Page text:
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1 June 2000 Estimating the Energy Needs of Pet Birds
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Abstract

Little is known about the energy requirements of pet birds. Because animals generally eat to meet energy requirements, the nutrient content of a diet must be balanced with the energy content. To formulate balanced diets for a range of bird species, both the energy needs of the relevant bird species and the energy content of the diet must be calculated. The most practical way of understanding the energy requirements of pet birds is by studying their daily energy expenditure. Factors affecting energy requirements are body size, activity patterns, environmental temperature, plumage cover, age, and physiologic state. Energy costs of maintenance are directly related to the lean body mass and the relative size of the different organs, because these are the tissues that actively use oxygen. Activity patterns also have a considerable impact; the difference between sitting and standing can affect the daily energy expenditure by as much as 42%. There are a variety of published allometric equations for determining avian energy requirements, but those derived from fasted species are inappropriate. For companion birds, equations derived for the particular body-weight range of the avian species in question are the most applicable. Two equations are recommended: one for calculating the energy requirements of avian species less than 100 g, and the second for avian species whose body weights are in the range 100–1500 g.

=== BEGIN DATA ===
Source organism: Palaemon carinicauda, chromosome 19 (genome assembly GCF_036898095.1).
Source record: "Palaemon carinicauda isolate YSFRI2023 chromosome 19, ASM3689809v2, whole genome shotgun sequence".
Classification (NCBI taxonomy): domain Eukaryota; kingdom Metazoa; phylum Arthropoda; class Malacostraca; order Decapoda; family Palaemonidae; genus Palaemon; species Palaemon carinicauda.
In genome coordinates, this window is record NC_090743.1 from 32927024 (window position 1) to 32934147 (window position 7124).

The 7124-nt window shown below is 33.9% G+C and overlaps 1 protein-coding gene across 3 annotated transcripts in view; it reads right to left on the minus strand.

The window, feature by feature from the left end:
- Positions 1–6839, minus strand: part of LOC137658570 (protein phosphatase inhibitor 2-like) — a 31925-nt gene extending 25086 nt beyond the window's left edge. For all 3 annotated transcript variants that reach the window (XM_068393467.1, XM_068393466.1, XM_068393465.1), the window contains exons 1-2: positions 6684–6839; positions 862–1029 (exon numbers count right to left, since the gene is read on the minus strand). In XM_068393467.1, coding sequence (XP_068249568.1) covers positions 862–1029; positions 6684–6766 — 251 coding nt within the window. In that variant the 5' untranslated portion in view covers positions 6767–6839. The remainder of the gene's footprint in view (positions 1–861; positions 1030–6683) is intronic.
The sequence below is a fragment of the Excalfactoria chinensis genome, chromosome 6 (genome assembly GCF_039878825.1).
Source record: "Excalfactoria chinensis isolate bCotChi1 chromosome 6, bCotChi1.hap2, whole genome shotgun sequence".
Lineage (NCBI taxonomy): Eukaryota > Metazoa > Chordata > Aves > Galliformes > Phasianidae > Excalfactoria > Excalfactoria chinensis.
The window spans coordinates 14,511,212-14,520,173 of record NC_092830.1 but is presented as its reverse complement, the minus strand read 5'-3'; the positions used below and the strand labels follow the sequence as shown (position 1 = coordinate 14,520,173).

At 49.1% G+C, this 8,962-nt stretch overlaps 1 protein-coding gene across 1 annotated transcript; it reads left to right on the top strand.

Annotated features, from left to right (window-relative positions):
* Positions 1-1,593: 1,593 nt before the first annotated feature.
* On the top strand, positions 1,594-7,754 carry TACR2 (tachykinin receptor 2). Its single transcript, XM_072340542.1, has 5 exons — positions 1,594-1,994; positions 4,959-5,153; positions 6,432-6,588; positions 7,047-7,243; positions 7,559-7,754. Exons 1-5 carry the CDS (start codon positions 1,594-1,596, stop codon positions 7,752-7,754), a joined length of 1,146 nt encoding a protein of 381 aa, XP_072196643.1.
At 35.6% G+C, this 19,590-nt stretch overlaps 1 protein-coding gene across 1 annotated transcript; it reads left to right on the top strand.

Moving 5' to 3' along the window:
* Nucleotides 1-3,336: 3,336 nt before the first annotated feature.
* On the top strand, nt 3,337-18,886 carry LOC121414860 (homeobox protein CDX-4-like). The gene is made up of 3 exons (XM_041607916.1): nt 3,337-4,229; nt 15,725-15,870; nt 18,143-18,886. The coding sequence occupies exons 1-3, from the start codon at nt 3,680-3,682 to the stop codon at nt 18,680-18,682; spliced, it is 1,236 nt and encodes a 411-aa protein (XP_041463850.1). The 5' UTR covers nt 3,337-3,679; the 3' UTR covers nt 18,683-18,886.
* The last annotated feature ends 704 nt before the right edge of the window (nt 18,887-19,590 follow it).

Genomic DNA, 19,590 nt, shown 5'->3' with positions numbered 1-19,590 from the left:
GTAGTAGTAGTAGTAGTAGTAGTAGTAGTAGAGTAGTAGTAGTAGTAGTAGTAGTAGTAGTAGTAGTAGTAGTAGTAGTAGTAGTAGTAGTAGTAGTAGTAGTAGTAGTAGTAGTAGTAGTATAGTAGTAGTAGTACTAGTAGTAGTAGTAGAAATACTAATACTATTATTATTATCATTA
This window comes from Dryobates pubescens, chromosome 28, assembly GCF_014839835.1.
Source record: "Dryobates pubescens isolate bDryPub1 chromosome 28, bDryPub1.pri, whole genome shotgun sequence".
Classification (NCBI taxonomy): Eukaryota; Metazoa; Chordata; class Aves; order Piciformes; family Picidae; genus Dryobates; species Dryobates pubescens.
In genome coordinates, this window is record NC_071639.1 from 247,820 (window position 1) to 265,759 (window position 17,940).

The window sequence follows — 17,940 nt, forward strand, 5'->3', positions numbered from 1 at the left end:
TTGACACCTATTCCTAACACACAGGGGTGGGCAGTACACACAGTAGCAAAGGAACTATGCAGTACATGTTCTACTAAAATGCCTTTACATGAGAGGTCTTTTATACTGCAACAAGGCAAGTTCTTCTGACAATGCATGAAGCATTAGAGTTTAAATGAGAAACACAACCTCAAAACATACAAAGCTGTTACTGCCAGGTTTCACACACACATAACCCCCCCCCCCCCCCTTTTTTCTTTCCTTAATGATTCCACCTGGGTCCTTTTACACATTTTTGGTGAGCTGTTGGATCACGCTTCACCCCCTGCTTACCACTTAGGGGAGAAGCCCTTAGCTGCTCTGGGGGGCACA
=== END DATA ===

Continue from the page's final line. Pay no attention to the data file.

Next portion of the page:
E.J. HARPER "Estimating the Energy Needs of Pet Birds," Journal of Avian Medicine and Surgery 14(2), 95-102, (1 June 2000). https://doi.org/10.1647/1082-6742(2000)014[0095:ETENOP]2.0.CO;2
Published: 1 June 2000
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